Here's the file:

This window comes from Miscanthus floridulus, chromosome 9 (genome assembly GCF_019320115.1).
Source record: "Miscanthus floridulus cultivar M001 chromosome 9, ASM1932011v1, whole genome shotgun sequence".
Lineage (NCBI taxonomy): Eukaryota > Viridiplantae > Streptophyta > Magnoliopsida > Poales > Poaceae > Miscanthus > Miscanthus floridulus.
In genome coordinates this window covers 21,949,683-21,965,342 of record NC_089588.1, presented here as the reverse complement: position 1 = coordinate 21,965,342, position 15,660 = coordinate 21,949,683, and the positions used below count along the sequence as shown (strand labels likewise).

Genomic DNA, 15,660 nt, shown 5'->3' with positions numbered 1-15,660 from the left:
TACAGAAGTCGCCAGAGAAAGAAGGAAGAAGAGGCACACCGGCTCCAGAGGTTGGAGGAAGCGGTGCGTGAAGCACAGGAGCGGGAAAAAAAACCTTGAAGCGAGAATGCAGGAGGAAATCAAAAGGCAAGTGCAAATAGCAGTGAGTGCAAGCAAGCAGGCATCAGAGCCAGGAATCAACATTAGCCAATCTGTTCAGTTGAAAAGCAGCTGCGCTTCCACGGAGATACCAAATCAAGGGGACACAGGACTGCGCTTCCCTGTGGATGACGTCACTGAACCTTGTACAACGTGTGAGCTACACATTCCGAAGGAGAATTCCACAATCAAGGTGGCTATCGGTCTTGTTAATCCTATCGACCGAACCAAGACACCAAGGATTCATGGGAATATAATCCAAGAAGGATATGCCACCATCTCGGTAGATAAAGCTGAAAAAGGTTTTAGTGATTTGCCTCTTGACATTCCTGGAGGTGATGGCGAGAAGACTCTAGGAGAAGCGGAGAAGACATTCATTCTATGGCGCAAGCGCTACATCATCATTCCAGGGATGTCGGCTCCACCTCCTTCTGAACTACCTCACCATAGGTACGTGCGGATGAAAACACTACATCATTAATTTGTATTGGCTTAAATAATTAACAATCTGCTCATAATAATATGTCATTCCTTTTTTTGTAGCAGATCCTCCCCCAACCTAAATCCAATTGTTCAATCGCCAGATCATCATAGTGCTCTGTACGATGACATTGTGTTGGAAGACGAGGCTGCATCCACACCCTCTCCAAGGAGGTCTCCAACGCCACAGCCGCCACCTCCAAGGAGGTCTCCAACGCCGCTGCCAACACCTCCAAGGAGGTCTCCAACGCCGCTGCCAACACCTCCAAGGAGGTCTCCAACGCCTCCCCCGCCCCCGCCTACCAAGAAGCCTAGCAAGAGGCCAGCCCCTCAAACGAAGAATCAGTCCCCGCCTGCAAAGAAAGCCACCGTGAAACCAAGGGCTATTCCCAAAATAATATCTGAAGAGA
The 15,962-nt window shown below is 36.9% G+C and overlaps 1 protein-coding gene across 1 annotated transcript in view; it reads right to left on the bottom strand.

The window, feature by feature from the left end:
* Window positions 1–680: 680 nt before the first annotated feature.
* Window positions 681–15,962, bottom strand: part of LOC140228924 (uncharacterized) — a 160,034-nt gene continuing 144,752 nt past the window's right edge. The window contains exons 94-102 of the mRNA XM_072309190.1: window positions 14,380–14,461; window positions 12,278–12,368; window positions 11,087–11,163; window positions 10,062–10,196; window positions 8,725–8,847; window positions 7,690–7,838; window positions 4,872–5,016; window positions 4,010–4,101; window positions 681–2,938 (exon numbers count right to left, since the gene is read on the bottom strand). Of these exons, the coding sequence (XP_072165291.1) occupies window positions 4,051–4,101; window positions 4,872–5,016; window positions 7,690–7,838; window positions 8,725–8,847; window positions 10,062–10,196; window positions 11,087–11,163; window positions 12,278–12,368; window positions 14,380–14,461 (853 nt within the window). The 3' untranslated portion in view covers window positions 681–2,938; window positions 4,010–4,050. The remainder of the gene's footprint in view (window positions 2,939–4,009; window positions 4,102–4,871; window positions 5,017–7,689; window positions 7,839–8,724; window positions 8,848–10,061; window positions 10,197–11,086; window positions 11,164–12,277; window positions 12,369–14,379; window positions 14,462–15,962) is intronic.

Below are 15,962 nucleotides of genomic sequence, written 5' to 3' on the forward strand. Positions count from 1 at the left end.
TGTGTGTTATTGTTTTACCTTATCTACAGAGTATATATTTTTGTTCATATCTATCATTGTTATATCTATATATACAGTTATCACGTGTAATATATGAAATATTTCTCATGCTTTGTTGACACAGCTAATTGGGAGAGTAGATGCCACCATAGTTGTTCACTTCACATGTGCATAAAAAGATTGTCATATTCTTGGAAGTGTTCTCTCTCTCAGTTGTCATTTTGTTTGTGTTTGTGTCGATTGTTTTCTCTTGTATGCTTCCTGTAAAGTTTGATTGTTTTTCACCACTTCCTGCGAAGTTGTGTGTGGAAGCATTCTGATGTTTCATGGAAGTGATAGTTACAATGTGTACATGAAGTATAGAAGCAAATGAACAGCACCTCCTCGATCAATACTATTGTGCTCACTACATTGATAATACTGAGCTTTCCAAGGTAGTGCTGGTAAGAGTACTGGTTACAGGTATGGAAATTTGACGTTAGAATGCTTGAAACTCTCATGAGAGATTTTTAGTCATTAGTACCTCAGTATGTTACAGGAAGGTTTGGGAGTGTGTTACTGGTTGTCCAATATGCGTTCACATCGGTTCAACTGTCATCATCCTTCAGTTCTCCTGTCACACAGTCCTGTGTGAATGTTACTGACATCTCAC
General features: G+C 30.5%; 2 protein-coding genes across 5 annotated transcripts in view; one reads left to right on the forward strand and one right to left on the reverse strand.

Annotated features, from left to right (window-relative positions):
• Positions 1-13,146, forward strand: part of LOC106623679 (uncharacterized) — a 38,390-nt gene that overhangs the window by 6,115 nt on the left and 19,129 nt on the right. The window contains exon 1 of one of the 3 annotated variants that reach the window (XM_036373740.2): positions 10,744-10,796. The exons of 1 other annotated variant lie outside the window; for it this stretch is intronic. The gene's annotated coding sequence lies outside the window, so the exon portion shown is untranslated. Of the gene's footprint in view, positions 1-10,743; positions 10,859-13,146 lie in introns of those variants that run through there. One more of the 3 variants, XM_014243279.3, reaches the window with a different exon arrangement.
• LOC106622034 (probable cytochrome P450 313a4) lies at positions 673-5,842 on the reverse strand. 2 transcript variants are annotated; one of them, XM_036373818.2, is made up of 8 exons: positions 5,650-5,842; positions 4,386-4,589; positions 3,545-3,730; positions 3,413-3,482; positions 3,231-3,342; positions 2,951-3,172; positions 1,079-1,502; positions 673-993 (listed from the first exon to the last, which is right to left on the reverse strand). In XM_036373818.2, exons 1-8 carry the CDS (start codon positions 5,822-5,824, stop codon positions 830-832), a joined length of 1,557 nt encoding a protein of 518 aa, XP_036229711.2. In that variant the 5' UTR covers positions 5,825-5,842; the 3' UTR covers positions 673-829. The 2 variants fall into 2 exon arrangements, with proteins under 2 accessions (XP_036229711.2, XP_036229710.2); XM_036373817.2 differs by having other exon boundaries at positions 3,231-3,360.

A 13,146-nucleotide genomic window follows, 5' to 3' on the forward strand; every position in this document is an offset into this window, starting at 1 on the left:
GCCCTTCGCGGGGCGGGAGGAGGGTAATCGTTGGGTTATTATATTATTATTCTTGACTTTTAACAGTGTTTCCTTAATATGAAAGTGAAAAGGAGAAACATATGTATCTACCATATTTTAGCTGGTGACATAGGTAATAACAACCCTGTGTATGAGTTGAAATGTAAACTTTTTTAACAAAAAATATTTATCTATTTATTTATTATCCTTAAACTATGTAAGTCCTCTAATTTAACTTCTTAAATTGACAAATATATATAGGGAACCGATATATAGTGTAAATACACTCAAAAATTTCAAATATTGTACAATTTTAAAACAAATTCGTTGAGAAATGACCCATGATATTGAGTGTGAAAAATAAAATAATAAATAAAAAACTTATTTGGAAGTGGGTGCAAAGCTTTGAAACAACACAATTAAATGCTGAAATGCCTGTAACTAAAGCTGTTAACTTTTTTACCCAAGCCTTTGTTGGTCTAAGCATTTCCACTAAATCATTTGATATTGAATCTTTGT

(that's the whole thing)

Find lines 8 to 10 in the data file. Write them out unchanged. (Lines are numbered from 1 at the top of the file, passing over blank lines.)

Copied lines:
The window, feature by feature from the left end:
* Window positions 1–680: 680 nt before the first annotated feature.
* Window positions 681–15,962, bottom strand: part of LOC140228924 (uncharacterized) — a 160,034-nt gene continuing 144,752 nt past the window's right edge. The window contains exons 94-102 of the mRNA XM_072309190.1: window positions 14,380–14,461; window positions 12,278–12,368; window positions 11,087–11,163; window positions 10,062–10,196; window positions 8,725–8,847; window positions 7,690–7,838; window positions 4,872–5,016; window positions 4,010–4,101; window positions 681–2,938 (exon numbers count right to left, since the gene is read on the bottom strand). Of these exons, the coding sequence (XP_072165291.1) occupies window positions 4,051–4,101; window positions 4,872–5,016; window positions 7,690–7,838; window positions 8,725–8,847; window positions 10,062–10,196; window positions 11,087–11,163; window positions 12,278–12,368; window positions 14,380–14,461 (853 nt within the window). The 3' untranslated portion in view covers window positions 681–2,938; window positions 4,010–4,050. The remainder of the gene's footprint in view (window positions 2,939–4,009; window positions 4,102–4,871; window positions 5,017–7,689; window positions 7,839–8,724; window positions 8,848–10,061; window positions 10,197–11,086; window positions 11,164–12,277; window positions 12,369–14,379; window positions 14,462–15,962) is intronic.